Milk is a good source of protein, containing 8 grams (g) per 8-ounce (oz) glass. The two major proteins in milk are casein and whey.
Casein accounts for about 80 percent of the protein in milk. There are also different types of casein, one of which is called beta-casein.
Beta-casein makes up about 30 percent of the protein in cow’s milk. A1 and A2 are two variants of beta-casein.
Historically, cows produced milk that contained only the A2 form of beta-casein. Today, most of the milk available from the local grocery store contains mostly A1 proteins.
A1 and A2 proteins affect the body differently
When A1 protein is digested in the small intestine, it produces a peptide called beta-casomorphin-7 (BCM-7). The intestines absorb BCM-7, and it then passes into the blood. Doctors have linked BCM-7 to stomach discomfort and symptoms similar to those experienced by people with lactose intolerance.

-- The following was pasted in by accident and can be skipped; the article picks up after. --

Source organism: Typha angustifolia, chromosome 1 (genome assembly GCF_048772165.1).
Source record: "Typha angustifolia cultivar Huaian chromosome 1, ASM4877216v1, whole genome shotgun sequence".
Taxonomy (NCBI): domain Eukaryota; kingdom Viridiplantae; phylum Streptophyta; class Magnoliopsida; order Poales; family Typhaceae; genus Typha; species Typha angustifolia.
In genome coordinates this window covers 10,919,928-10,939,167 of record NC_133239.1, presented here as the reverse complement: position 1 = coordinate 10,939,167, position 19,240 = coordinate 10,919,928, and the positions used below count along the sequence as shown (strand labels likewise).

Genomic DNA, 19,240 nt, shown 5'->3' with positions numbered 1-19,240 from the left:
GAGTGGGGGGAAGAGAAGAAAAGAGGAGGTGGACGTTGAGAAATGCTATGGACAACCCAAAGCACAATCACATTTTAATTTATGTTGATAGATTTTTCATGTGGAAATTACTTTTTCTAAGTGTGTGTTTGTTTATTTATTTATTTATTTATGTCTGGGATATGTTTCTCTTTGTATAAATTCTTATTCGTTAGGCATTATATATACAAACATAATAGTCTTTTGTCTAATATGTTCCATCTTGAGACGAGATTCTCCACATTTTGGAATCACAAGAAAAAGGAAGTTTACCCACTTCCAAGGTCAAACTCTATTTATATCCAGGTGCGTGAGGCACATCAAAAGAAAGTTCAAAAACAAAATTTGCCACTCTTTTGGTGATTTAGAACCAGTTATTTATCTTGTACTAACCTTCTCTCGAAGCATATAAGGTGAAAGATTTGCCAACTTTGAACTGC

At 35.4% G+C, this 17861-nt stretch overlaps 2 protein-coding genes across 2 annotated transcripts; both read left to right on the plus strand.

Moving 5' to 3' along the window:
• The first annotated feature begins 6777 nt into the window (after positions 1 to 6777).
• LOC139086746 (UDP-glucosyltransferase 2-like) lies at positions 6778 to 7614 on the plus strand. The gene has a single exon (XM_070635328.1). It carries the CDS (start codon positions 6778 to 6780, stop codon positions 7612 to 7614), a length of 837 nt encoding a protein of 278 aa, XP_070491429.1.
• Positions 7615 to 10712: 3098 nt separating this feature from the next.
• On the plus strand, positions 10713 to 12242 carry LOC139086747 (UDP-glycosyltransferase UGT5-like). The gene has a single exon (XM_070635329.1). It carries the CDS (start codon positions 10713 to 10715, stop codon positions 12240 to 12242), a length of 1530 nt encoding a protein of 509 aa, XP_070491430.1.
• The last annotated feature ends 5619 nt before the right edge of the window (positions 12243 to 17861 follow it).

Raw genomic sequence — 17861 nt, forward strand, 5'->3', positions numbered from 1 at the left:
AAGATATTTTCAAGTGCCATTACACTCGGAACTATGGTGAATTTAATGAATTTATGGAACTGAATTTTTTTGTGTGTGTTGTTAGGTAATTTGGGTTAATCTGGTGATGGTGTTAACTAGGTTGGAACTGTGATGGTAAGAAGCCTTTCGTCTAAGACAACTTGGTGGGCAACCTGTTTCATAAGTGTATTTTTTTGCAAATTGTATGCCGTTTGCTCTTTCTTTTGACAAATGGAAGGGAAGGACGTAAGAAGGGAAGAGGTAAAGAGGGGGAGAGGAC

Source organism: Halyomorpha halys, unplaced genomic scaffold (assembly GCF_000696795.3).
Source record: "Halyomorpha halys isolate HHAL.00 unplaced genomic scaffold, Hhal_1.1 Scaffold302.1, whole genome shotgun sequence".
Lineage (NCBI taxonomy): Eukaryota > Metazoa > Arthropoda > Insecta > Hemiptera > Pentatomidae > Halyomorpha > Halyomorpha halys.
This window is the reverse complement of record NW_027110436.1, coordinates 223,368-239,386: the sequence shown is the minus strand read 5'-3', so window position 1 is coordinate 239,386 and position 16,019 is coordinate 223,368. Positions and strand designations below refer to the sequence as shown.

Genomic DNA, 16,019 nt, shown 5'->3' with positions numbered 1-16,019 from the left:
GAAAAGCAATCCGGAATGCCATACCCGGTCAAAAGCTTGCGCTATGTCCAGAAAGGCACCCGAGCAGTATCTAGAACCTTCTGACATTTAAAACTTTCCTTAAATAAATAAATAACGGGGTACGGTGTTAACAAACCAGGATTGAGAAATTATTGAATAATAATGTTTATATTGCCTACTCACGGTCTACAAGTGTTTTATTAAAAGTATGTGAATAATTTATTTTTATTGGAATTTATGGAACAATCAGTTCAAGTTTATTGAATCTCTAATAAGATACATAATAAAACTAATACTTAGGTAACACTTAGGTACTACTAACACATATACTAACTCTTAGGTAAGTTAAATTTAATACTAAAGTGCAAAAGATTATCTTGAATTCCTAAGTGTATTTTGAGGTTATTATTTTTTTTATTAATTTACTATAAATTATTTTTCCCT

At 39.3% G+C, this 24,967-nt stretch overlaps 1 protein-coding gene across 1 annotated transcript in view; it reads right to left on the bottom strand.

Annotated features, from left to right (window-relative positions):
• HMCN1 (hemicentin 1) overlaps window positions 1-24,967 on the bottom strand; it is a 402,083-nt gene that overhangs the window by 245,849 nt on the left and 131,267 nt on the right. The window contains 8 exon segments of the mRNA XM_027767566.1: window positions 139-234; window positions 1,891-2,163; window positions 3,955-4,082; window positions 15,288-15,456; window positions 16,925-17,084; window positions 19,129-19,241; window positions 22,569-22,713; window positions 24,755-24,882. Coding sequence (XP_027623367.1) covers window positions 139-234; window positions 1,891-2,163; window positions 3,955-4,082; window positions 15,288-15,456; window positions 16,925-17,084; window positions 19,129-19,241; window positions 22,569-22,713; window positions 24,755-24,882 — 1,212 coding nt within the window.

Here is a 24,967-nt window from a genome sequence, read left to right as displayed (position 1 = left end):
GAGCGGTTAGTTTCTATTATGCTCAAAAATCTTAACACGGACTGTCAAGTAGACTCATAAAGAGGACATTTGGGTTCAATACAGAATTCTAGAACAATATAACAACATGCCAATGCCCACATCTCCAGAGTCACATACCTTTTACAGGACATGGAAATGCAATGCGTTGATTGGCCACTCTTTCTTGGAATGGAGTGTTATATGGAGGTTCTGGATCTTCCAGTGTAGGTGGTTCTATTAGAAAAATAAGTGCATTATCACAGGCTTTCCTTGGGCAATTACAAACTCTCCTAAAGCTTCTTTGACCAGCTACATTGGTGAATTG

Symptoms of stomach discomfort, such as gas, bloating, and diarrhea that occur after consuming dairy products, are typically attributed to lactose intolerance. However, some researchers believe that it is BCM-7, not lactose, that affects digestion and produces symptoms similar to lactose intolerance, in some people.
A study on adults with self-reported milk intolerance compared the effects of drinking regular milk that contained A1 and A2 proteins with A2-only milk on intestinal function, stomach discomfort, and inflammation.
The participants consumed 8 oz of milk twice a day for 2 weeks. They reported worse stomach pain after they consumed the regular milk but no change in symptoms after they drank the A2 milk.
Participants also reported more frequent and looser-consistency stools while they drank the regular milk. These symptoms did not occur after they consumed the A2 milk.